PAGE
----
By Tim Leeds 

Empire Builder back to seven days a week


Last updated 5/25/2021 at 11:47am

After seven months of running only three days a week, the Hi-Line is again seeing the Empire Builder run twice a day across the railroad tracks.

Amtrak — which had its 50th anniversary this month — had cut long-distance service last summer, including the Empire Builder that crosses the Hi-Line as it runs from Chicago to Seattle and Portland, citing reduced numbers of passengers due to the pandemic.

The members of Montana’s congressional delegation had been working to restore the service almost as soon as it was announced.

The American Recovery Plan Act passed in March and signed into law by President Joe Biden includes a bill sponsored by Sen. Jon Tester, D-Mont., and co-sponsored by Sen. Steve Daines, R-Mont., to appropriate funds specifically to restore the long-distance routes and put furloughed workers back to work.

“Montanans from Wolf Point to Libby rely on the Empire Builder to visit family and friends, conduct business, and stay connected with the rest of the country, and these cuts were an unacceptable attack on our frontier communities,” Tester said in a release Monday. “Today is a great day for thousands who live and work on the Hi-Line. I was proud to lead this fight to return full, daily Amtrak service to Montana, which will reinstate furloughed employees, boost the local economy, and get folks back to work across our state.”

“I’m glad to see the Empire Builder return to full daily service,” Daines said in a statement sent to Havre Daily News this morning. “Accessible, affordable transportation for folks in Montana is critical and these services will help boost Montana jobs and tourism along the Hi-Line.”

Rep. Matt Rosendale, R-Mont., who was elected after the service cuts were made, has been supportive of getting back to normal after the pandemic and this is a step in the right direction, Rosendale spokesperson Harry Fones said.

Tester’s release noted he was the only member of Montana’s congressional delegation to vote for the American Recovery Plan Act that included the restoration.

A spokesperson for Daines said he fought for the restoration of full-time service from the beginning but “did not support the final nearly $2 trillion package it was tucked into because it was filled with tons of liberal priorities of Biden, Schumer and Pelosi that the senator did not believe Montanans should foot the bill for.”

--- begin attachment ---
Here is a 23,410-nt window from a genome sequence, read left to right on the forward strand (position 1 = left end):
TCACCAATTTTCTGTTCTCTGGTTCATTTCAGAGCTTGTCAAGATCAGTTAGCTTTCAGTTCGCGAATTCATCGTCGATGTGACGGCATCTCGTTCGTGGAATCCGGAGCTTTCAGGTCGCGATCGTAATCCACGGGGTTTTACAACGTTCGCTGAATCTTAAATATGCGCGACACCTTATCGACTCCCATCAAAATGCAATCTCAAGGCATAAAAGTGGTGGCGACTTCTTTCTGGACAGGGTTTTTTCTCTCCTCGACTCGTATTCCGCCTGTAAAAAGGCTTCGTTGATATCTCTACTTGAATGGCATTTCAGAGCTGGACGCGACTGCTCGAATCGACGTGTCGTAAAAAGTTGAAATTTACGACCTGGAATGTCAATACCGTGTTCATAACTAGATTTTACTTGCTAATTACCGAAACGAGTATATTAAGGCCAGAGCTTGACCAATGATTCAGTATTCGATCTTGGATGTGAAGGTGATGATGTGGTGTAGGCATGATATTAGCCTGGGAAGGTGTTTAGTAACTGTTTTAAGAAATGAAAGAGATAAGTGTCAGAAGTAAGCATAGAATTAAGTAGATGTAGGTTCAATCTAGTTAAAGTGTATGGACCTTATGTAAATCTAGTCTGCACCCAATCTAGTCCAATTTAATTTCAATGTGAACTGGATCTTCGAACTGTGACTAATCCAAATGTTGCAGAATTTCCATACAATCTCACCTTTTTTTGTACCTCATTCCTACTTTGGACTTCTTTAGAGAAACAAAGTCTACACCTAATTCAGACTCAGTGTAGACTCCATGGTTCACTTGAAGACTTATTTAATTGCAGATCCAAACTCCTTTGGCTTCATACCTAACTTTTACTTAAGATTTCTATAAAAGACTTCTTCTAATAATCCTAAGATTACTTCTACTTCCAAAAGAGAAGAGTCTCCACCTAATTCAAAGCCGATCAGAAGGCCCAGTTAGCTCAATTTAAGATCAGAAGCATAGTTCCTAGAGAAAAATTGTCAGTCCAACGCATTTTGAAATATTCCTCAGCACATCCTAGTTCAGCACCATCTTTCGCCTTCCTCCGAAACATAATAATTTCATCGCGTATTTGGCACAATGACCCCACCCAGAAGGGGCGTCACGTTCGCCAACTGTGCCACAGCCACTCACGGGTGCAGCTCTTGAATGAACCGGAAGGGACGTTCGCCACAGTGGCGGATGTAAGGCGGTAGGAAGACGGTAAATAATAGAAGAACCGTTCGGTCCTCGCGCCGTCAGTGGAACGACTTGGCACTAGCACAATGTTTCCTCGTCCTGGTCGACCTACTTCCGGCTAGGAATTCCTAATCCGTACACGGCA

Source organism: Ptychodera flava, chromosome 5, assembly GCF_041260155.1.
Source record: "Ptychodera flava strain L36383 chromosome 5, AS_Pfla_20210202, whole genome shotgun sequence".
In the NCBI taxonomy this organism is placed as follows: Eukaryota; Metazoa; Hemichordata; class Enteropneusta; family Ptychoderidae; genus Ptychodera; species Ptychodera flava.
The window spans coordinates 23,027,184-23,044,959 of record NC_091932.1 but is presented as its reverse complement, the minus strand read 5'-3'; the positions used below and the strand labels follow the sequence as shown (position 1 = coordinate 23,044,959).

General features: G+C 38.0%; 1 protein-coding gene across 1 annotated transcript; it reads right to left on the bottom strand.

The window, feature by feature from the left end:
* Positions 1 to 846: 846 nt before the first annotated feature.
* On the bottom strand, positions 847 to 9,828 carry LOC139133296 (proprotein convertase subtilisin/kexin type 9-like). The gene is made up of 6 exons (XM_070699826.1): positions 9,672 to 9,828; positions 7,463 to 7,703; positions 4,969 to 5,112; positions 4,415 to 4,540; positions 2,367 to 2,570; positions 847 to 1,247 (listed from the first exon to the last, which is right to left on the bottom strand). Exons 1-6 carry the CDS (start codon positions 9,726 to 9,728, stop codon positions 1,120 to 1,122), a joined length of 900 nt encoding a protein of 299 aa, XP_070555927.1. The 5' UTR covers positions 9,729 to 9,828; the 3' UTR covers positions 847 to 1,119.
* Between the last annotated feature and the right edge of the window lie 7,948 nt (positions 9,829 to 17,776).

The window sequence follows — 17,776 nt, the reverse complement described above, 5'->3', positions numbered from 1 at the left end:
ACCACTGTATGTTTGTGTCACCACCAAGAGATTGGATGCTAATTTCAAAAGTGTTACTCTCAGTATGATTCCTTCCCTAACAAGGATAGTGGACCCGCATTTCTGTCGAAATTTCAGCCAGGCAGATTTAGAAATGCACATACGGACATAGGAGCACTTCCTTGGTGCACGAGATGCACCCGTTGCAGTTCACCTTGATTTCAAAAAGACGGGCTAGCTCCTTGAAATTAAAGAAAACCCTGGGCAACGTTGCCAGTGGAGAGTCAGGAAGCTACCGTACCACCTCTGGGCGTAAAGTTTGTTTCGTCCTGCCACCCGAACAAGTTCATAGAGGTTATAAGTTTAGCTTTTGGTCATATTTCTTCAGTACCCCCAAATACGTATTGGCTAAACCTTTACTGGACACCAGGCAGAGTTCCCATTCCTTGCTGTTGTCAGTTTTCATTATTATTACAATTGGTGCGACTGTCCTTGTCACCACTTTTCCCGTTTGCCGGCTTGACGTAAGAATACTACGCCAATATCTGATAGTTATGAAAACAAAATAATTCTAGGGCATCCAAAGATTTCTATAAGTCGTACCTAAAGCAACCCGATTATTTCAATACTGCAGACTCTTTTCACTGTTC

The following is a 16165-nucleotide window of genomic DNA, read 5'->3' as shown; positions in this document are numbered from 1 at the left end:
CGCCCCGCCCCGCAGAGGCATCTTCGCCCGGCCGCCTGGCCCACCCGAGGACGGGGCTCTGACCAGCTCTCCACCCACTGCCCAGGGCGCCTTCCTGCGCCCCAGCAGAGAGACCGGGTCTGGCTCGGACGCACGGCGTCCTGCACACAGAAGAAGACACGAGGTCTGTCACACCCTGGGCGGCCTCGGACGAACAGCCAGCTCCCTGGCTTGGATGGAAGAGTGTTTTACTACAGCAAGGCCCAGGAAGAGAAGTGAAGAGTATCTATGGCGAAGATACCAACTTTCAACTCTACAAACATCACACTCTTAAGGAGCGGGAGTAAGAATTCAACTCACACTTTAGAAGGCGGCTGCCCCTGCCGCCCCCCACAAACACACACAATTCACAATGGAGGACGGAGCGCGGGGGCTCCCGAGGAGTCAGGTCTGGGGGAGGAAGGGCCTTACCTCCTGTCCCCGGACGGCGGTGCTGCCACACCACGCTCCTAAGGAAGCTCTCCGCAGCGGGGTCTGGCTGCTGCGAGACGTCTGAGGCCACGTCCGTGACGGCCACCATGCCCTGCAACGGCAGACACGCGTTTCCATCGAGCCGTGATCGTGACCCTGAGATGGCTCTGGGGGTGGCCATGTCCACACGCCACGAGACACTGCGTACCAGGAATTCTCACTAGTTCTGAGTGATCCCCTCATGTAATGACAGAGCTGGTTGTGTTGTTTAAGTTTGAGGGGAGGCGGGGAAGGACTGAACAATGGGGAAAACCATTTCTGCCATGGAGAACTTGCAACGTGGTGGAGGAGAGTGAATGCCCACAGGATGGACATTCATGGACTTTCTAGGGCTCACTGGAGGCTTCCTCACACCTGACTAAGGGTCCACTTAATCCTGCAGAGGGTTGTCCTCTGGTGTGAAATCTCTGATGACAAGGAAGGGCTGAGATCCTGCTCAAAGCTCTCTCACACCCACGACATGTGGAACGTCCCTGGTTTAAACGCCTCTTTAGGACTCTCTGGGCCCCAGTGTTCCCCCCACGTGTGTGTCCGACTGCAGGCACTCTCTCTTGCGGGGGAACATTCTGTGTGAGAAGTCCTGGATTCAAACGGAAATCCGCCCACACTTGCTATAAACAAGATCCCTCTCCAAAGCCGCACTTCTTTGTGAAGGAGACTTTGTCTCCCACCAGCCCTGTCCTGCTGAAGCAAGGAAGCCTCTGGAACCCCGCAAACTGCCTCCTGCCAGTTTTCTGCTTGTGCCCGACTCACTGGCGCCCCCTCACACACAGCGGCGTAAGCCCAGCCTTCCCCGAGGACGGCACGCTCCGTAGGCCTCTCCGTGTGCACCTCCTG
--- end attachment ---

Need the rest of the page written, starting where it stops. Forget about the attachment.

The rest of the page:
Fones said Rosendale voted against the act “because it was not actually targeted for pandemic relief, especially considering that there was already a trillion dollars allocated for pandemic relief that was sitting unused.”

The Poynter Institute’s Politifact service rated that claim half-true when it was raised by Rep. Steven Scalise, R-La., in February.

Politifact reported that while about a trillion dollars was unused at that point, that included money that was approved in December and had not yet been disbursed, although a large share of the trillion had been allocated or was scheduled to be spent, some over several years.

Tester’s release included praise from numerous Hi-Line officials, including Havre Mayor Tim Solomon and Bear Paw Development Corp. Executive Director Paul Tuss, who spoke about the need for full service at a Senate hearing that Tester secured to talk last fall about Amtrak.

“Restoring daily service to the Empire Builder and returning ticket agents to Havre and Shelby will help northern Montana recover from the economic calamity of the pandemic,” Tuss said in the release. “Senator Tester has pushed tirelessly on this issue because he knows firsthand how important reliable train service is to the economy of rural Montana, and we are grateful for his work to bring it back.”

“On behalf of the City of Havre I want to thank Senator Jon Tester for all his hard work restoring daily service to the Empire Builder,” Solomon said in the release. “Daily service will help our Main Street businesses that have depended on Amtrak for decades get back on their feet, provide a boost to our local economy, and create jobs for folks here in Havre and across the Hi-Line.”

Amtrak spokesperson Marc Magliari said the service also continues to include customer service agents in Havre as well as Shelby, Whitefish and Glacier National Park.

He said the agents can help customers make a reservation, can take a payment by credit card or debit card and confirm the booking. Cash is not accepted for ticket purchases at this point, he said.

The customer service representatives also provide train status information, assist with boarding, handle checked baggage and facilitate transportation of unaccompanied minors, he added.

That was another fight taken on by members of Montana’s congressional delegation as well as from other states.

Amtrak cut ticket agents from numerous stations across the country in 2018 if the stations that did not average at least 40 passengers a day.

Congress in 2019 ordered Amtrak to restore customer service agents to stations that lost their ticket agents in 2018 if they averaged at least 25 passengers a day.

Customer service agents are back in Havre and Shelby, Magliari said.


Online: Politifact check on Scalise statement on COVID relief: .


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